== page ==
Southern India's Kerala state plans to create a 1,000-acre zone called "Smart City," where technology companies from around the world will be invited to set up operations, an official said Friday.
The area, outside Cochin city, will include office space, residences, schools and an entertainment complex, said Kerala's Industry Minister P. K. Kunjalikutty. It will include software developers and call centers — two of the Indian economy's fastest growing sectors.
"Smart City ... will be an exclusive IT zone where foreign companies can easily set up shop without any stringent formalities of registration and licensing," Kunjalikutty said.
Indian states are competing with each other to court investments from information technology companies, trying to emulate the success of the southern technology hubs of Bangalore and Hyderabad, which have spearheaded the country's IT boom.
Kerala, known for its highly educated work force, has been trying to make up for lost time after India's economic boom of the past decade largely bypassed the state because potential investors were frightened away by its powerful, militant labor unions.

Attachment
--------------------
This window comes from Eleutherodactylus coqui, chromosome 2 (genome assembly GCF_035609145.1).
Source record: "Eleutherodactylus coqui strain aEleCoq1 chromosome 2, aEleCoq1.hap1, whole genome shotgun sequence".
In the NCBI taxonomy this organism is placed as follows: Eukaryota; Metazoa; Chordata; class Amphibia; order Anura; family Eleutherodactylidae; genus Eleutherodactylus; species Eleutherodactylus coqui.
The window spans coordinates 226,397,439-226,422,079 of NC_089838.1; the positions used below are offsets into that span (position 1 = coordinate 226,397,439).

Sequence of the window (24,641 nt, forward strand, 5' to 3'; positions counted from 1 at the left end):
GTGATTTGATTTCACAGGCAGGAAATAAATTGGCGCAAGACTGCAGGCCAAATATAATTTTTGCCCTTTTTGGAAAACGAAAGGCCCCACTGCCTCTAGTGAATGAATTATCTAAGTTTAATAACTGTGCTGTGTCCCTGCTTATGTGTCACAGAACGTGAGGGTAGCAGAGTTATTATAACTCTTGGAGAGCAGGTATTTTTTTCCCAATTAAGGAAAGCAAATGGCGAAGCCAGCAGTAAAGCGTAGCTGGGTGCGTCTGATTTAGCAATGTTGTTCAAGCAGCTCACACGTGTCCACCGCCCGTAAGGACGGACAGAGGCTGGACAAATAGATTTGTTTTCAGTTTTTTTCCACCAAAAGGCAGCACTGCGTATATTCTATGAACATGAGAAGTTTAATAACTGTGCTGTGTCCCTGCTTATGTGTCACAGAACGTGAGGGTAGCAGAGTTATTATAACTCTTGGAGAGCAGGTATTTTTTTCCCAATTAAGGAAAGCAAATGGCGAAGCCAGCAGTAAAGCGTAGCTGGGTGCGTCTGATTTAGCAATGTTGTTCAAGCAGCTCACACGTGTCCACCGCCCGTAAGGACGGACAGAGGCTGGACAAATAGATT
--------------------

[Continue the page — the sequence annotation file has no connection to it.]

But Kunjalikutty said his state's labor force has been changing fast, and information technology companies had not faced any union troubles.
Smart City will be created and managed by Dubai's Internet City, a free trade zone backed by the Middle Eastern country's government. It is being built with an initial investment of $400 million.
It was not yet clear whether Smart City would be a free trade zone, or would simply offer assistance to potential investors.
Dubai's Internet City offers foreign companies 100 percent tax-free ownership, no currency restrictions, easy registration and licensing and protection of intellectual property, its Web site said.